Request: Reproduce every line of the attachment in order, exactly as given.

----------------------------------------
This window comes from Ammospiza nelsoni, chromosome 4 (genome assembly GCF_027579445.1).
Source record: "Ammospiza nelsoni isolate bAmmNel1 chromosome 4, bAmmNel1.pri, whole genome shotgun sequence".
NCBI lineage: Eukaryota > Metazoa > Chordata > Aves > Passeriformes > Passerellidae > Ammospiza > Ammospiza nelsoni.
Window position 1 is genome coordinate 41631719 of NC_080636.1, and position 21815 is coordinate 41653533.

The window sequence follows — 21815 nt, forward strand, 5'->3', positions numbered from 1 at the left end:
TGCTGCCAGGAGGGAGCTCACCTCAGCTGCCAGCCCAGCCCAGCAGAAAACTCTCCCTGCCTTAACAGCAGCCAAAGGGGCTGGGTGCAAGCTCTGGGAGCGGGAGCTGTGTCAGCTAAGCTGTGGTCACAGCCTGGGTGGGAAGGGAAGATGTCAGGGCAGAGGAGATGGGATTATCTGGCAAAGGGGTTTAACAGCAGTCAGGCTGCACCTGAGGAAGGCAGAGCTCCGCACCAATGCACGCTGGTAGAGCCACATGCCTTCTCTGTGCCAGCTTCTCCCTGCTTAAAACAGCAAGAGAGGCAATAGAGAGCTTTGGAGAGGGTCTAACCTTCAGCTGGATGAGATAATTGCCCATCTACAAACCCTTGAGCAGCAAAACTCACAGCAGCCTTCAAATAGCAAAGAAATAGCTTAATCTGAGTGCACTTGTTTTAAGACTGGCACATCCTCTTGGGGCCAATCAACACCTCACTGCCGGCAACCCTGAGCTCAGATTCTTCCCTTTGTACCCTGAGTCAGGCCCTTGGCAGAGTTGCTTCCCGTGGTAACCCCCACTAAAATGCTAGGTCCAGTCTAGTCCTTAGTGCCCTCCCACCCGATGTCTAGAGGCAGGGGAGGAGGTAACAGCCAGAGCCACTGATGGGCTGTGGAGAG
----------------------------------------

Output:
This window comes from Ammospiza nelsoni, chromosome 4 (genome assembly GCF_027579445.1).
Source record: "Ammospiza nelsoni isolate bAmmNel1 chromosome 4, bAmmNel1.pri, whole genome shotgun sequence".
NCBI lineage: Eukaryota > Metazoa > Chordata > Aves > Passeriformes > Passerellidae > Ammospiza > Ammospiza nelsoni.
Window position 1 is genome coordinate 41631719 of NC_080636.1, and position 21815 is coordinate 41653533.

The window sequence follows — 21815 nt, forward strand, 5'->3', positions numbered from 1 at the left end:
TGCTGCCAGGAGGGAGCTCACCTCAGCTGCCAGCCCAGCCCAGCAGAAAACTCTCCCTGCCTTAACAGCAGCCAAAGGGGCTGGGTGCAAGCTCTGGGAGCGGGAGCTGTGTCAGCTAAGCTGTGGTCACAGCCTGGGTGGGAAGGGAAGATGTCAGGGCAGAGGAGATGGGATTATCTGGCAAAGGGGTTTAACAGCAGTCAGGCTGCACCTGAGGAAGGCAGAGCTCCGCACCAATGCACGCTGGTAGAGCCACATGCCTTCTCTGTGCCAGCTTCTCCCTGCTTAAAACAGCAAGAGAGGCAATAGAGAGCTTTGGAGAGGGTCTAACCTTCAGCTGGATGAGATAATTGCCCATCTACAAACCCTTGAGCAGCAAAACTCACAGCAGCCTTCAAATAGCAAAGAAATAGCTTAATCTGAGTGCACTTGTTTTAAGACTGGCACATCCTCTTGGGGCCAATCAACACCTCACTGCCGGCAACCCTGAGCTCAGATTCTTCCCTTTGTACCCTGAGTCAGGCCCTTGGCAGAGTTGCTTCCCGTGGTAACCCCCACTAAAATGCTAGGTCCAGTCTAGTCCTTAGTGCCCTCCCACCCGATGTCTAGAGGCAGGGGAGGAGGTAACAGCCAGAGCCACTGATGGGCTGTGGAGAG